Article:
I want to apologize for the lack of activity around here on Tuesday—I was reached by news of the sudden death of Marina Finch, an old college buddy from Dartmouth, and I was just plain feeling sad all day. Memories kept coming back to me all day long. And I was beset with regret—I always assumed I would see Marina again someday, and I just took that for granted for far too long.
Marina lived a very interesting life. She was an EMT and a scalloper out of Sconset, a village at the eastern end of Nantucket island. Out of college, she spent winters in Colorado, waiting tables at night and skiing in the daytime; summers, she'd do the same on Nantucket, spending the days at the beach. This went on for so long that her friends worried she'd never settle down. Finally, in an effort to get serious with her life, she joined the Peace Corps—which promptly dispatched her to an outrageously beautiful island in the South Pacific, where she was given the best apartment on the island in return for teaching English to bright-eyed island children. "I can't win," she wrote. Can't lose, was more like it.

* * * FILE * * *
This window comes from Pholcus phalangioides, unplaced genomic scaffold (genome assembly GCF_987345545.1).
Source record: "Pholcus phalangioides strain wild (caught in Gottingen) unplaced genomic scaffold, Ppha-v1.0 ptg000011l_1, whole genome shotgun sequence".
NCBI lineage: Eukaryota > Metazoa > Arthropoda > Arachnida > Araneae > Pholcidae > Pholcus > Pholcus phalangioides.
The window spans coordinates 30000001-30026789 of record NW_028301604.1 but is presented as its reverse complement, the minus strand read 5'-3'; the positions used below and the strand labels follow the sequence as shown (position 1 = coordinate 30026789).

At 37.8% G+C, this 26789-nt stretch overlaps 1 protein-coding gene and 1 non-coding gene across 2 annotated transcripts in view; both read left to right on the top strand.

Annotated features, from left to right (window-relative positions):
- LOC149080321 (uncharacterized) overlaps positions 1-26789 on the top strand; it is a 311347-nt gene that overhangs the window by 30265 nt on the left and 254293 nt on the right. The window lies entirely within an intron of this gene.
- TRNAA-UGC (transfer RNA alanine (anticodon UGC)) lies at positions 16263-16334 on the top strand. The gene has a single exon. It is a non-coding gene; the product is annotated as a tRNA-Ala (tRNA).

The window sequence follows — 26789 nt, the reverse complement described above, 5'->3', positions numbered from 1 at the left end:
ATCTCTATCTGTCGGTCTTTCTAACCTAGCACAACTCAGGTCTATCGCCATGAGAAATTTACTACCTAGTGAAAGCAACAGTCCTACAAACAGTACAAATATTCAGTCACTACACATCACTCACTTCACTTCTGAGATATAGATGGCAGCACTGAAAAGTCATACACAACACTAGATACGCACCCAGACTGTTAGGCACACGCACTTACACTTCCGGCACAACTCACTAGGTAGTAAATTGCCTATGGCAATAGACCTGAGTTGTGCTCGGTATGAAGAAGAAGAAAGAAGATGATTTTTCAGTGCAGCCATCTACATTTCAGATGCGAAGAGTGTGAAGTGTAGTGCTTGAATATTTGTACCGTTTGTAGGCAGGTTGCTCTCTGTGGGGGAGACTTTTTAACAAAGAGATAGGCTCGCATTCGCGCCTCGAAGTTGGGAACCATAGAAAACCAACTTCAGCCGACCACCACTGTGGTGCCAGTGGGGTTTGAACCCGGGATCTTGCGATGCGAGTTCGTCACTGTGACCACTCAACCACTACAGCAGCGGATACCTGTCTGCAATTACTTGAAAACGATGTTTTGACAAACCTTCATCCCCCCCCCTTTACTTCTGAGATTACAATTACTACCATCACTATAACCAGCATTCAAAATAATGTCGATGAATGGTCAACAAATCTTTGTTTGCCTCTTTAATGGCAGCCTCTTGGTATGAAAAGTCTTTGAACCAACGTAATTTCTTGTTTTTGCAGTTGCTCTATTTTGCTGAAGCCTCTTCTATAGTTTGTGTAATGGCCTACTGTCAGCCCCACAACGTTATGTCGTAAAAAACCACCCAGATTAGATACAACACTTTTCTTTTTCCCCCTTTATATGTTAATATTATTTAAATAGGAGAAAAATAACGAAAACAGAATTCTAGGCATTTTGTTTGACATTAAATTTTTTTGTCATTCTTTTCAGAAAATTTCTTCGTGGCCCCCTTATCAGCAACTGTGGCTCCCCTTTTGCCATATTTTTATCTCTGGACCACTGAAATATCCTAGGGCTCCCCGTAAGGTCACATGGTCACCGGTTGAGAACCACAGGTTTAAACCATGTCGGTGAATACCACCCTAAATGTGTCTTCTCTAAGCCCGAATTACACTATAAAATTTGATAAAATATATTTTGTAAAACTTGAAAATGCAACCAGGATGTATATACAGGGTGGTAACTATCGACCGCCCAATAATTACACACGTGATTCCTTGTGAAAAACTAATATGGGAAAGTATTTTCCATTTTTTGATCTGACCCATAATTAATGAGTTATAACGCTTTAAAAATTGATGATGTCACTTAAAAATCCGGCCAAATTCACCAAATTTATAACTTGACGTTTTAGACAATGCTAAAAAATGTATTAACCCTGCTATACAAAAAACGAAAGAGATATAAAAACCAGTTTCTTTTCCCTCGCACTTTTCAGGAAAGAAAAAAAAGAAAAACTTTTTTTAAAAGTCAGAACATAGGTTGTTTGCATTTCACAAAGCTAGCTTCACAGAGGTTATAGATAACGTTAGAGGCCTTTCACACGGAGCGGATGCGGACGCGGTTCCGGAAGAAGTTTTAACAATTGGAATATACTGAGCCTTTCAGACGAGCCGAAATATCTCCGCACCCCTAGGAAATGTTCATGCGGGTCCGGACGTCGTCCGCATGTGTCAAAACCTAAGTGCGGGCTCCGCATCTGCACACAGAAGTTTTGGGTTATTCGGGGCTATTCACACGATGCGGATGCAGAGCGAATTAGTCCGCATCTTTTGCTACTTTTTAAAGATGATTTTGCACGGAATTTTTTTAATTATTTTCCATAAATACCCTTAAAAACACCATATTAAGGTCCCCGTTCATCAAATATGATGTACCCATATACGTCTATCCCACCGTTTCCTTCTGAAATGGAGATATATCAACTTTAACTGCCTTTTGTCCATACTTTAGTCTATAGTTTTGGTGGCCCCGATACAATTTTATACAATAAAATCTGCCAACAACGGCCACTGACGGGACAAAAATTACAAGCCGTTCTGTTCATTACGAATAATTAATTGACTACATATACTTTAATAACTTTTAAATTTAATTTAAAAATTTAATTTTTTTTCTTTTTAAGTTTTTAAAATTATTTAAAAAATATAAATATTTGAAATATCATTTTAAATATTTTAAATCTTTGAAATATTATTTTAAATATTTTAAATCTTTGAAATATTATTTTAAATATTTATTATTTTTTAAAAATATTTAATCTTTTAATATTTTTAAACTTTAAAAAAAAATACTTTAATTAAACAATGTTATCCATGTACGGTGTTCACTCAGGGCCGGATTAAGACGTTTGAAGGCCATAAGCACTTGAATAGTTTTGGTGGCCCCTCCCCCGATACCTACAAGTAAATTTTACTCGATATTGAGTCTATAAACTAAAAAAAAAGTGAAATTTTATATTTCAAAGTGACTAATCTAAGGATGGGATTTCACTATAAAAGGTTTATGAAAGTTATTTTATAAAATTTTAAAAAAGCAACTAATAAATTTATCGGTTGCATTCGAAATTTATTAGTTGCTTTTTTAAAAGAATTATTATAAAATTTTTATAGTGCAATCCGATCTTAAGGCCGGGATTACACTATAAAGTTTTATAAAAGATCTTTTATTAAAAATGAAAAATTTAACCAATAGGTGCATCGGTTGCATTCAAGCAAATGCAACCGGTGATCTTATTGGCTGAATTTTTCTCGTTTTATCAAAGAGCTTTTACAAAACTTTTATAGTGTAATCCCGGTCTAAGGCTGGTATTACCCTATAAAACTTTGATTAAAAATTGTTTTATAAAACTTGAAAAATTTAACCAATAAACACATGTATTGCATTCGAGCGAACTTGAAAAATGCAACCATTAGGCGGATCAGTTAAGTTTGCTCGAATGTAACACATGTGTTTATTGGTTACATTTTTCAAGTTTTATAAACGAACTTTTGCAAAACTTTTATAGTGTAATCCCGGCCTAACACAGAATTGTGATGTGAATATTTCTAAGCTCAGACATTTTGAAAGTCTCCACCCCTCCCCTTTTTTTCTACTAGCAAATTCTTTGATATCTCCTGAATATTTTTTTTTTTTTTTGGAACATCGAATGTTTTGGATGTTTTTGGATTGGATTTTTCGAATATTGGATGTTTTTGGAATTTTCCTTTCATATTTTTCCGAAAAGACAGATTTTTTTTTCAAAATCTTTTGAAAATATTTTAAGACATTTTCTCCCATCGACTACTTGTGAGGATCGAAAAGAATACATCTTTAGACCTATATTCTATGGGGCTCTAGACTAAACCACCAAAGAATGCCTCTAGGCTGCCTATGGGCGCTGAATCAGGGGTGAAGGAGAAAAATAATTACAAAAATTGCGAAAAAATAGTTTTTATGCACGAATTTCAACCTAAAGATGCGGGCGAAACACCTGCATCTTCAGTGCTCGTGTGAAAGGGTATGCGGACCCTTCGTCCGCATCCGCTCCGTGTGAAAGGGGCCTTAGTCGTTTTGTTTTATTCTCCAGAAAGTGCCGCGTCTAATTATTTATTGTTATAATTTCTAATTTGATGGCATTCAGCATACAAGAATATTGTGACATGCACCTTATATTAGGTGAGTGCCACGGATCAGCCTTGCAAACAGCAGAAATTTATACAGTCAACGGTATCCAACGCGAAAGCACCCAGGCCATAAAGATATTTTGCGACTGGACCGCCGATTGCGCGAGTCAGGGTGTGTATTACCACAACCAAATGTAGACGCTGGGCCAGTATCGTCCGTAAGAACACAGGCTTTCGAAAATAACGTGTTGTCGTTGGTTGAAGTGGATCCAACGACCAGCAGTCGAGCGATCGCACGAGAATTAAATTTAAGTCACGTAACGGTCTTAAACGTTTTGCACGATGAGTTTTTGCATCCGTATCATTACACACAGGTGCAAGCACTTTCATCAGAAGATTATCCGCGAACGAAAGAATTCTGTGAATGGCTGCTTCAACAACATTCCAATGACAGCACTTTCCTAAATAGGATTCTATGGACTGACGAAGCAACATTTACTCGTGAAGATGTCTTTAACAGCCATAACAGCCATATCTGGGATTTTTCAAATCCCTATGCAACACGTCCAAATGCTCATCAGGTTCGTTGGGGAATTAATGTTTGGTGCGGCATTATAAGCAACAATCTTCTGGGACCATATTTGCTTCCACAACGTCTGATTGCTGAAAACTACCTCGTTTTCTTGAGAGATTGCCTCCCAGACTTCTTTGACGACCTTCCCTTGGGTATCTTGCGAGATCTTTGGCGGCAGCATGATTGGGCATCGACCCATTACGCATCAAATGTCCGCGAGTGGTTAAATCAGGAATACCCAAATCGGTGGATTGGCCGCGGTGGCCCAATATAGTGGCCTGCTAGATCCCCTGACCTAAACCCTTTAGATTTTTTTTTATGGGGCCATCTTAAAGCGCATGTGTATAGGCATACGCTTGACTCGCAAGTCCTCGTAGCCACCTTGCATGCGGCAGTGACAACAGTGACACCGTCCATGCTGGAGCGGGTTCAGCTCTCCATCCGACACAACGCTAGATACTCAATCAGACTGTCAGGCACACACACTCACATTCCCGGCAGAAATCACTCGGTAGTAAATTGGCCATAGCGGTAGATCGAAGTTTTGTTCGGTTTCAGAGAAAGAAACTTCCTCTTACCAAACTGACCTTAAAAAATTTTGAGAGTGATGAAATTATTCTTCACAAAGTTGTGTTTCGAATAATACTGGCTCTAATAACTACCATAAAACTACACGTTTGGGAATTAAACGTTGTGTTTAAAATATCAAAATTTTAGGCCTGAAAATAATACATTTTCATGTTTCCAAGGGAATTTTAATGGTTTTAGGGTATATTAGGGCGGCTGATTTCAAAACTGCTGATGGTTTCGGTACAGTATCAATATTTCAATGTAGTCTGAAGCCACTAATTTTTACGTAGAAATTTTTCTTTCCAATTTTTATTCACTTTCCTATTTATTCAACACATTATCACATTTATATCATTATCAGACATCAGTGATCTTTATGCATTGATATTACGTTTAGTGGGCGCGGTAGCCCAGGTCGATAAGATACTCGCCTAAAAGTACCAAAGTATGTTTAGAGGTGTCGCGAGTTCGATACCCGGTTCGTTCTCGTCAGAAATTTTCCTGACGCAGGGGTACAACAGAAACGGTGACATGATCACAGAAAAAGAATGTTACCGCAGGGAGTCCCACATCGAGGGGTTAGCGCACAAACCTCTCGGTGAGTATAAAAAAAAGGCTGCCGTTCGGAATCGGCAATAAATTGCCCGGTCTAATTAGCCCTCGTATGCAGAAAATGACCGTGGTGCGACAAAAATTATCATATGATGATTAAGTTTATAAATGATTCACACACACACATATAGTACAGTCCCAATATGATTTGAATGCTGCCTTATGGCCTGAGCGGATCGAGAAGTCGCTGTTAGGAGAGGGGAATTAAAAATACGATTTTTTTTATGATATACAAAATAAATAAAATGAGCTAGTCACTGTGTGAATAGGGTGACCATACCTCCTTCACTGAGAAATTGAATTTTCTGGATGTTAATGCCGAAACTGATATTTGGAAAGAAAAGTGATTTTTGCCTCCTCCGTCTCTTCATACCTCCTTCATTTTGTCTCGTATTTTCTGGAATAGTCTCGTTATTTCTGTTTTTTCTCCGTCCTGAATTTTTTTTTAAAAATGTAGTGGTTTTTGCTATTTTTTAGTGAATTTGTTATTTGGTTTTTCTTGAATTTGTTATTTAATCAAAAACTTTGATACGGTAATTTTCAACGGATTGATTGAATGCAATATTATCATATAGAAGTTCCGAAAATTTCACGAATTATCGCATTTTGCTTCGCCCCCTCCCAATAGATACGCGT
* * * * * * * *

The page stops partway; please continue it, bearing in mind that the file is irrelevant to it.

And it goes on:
She married a guy who was a pilot for an island-hopping airline, I heard, and that's when I lost touch with her. I didn't even know she was back on Nantucket, and obviously she'd been there for a long time.
Marina was one of those people who have such strong, outsized personalities that, once you know them, you can never forget them. She had great spirit, strong, almost volatile passions when I knew her, a keen intelligence, and always, always a deep and abiding sense of humor. She left friends literally all over the world—tributes poured in from Scotland, New Zealand, the mountains, the seashores, both coasts. I wouldn't have guessed I had ten memories of the times we spent together—I don't remember much from those days, an unfortunate side effect of pre-recovery addictions—but as the day wore on I rediscovered ten times that many, back in the recesses of my mind. Put the Grateful Dead on and raised a glass of club soda.
That's the bitch about middle age. Pretty much everybody makes it through their first fifty years; pretty much nobody makes it through the second fifty. It's only a question of when. The first to go are never easy for those who stay. My thoughts go out to her family.